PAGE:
About Me
I am a 33 year old woman pursuing an intentional, peaceful, joy-filled life. My passion is health and fitness. I am a mother to the sweetest 7 year old son, and am married. I work as a registered nurse. Throughout this breast cancer journey, I have really committed to taking the best care of myself. I love to take a long bath, curl up with a book and cook a good meal.

My Breast Cancer Story
My journey went something like this – I noticed a hard blueberry-sized lump in my left breast in May 2019, when I was 29 years old. Part of me dreaded what it could be, part of me hoped it would disappear. The next month, I saw my doctor about it.

My mom was diagnosed with breast cancer at age 54 (not earlier in life) so I wasn’t considered high risk. I started with a mammogram and ultrasound. It looked like a simple fibroid and the doctor felt it was reassuring that the mass was mobile. Repeat imaging in 6 months. And again 6 months later. The lump felt a little bigger and more irregular in shape and it was decided I would benefit from an MRI.

We were in the heart of Covid and the MRI department was really backed up. I called weekly to see where I was in the queue, but I was told I had to wait. I was interested in an elective lumpectomy to get the darn thing out of my body, but my surgeon was so backed up with urgent surgeries he couldn’t fit me in for something elective.

I finally got my MRI and multiple biopsies and I was eventually diagnosed with Stage 1 cancer in January 2021.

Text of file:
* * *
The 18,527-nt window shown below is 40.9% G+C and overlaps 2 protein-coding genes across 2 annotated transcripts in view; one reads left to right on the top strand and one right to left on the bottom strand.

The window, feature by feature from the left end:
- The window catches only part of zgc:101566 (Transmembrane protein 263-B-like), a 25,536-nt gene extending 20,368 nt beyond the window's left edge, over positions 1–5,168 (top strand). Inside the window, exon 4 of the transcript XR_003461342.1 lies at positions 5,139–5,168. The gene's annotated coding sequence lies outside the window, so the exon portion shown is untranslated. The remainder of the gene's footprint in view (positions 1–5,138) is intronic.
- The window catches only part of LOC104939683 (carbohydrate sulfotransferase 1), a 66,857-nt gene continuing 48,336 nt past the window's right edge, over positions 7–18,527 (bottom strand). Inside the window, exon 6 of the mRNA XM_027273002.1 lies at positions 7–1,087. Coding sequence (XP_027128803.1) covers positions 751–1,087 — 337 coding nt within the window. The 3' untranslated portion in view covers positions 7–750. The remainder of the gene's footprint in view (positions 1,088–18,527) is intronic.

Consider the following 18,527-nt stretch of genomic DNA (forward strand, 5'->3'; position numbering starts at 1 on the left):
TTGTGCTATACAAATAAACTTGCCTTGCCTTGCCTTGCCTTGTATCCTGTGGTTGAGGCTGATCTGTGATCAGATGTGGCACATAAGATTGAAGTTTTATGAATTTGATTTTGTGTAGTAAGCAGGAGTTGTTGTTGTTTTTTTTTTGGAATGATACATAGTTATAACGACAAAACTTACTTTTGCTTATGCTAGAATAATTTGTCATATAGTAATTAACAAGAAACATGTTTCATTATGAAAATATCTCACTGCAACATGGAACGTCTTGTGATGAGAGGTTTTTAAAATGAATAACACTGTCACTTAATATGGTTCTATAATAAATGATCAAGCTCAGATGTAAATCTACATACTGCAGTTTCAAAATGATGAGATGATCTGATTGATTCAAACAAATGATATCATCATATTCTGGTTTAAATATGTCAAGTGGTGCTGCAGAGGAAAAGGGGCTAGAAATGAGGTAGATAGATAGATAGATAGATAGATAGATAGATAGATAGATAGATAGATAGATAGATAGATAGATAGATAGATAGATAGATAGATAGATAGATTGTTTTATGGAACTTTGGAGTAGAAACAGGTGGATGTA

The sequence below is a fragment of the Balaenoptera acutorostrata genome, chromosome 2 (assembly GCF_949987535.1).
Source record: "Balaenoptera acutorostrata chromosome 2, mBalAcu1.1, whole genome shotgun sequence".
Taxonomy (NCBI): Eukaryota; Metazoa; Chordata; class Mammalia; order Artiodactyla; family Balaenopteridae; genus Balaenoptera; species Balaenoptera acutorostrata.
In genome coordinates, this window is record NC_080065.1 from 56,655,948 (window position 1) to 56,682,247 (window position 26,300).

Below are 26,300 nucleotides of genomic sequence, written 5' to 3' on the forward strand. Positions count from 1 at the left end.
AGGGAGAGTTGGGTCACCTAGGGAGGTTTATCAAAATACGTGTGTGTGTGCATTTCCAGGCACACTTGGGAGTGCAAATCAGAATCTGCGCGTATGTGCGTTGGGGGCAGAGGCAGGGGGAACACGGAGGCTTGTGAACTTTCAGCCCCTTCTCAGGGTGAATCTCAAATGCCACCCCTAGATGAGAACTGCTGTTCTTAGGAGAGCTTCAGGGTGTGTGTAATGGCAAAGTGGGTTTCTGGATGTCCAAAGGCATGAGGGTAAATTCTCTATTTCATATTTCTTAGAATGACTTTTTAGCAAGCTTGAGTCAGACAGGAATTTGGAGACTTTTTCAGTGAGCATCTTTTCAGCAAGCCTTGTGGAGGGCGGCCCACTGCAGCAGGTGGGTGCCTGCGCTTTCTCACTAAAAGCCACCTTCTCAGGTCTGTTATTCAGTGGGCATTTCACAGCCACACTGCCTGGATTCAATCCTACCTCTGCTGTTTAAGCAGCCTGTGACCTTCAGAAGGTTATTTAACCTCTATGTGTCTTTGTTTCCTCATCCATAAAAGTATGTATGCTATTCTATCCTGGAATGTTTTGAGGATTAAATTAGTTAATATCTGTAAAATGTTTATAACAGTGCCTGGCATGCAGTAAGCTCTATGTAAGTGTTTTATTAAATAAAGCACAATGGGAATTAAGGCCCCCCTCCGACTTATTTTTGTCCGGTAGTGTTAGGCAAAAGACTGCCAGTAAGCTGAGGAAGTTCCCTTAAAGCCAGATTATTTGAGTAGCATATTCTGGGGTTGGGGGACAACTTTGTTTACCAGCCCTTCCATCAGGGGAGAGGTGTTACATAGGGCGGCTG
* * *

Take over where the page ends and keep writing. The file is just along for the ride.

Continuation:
Now the size of the tumour compared to my surrounding breast tissue required a total mastectomy. This was really hard to accept. I ended up switching to a more experienced surgeon who I felt really comfortable with. After the mastectomy, I anxiously waited for the pathology results which would determine if I needed chemo. I was lucky to not need it. Clear margins around the tumour determine if you need radiation. I am thankful to my surgeon who got 2 mm margins around the tumour which meant I did not require radiation.
I still struggle with the thoughts of what if… what if this was caught earlier, what if I didn’t have to wait so long for an MRI, etc.

For five years I have been prescribed Tamoxifen and Zoladex injections to eliminate estrogen from my body. Then came complete menopause and an assortment of side effects.

I went through the breast reconstruction process with tissue expanders and have recovered from my third surgery.

I Want You to Know
I would want to tell a woman that it is you who is going to notice a symptom and make that doctor’s appointment. It is you who must ensure you get the necessary follow up. It is yourself who will get you outside for a walk when it’s the last thing you feel like doing. Ultimately your own resilience will get you through hardship. We must be our own best advocates and caretakers.

I would also say, there is always something you can do to bring yourself joy and make yourself feel good. On the day after I had surgery, I couldn’t wash my hair (or have a shower for 3 weeks!!) but I could wash my face, brush my hair, put on some earrings. I could put on clean PJs, make tea, and have a moment in the sunshine.

Cancer patients don’t always look as they are depicted in the media. I was lucky to not need chemo, so I never lost my hair. Except for maybe the day after surgery, I never looked sick.
You would never know the struggles I’ve been through from a passing glance.
This has given me even more empathy when I go about my days and interact with people. It makes me think, what are other people going through that I might have no idea about?

A breast cancer journey is a marathon and women are in need of support throughout the entire journey.

Diagnosed at 30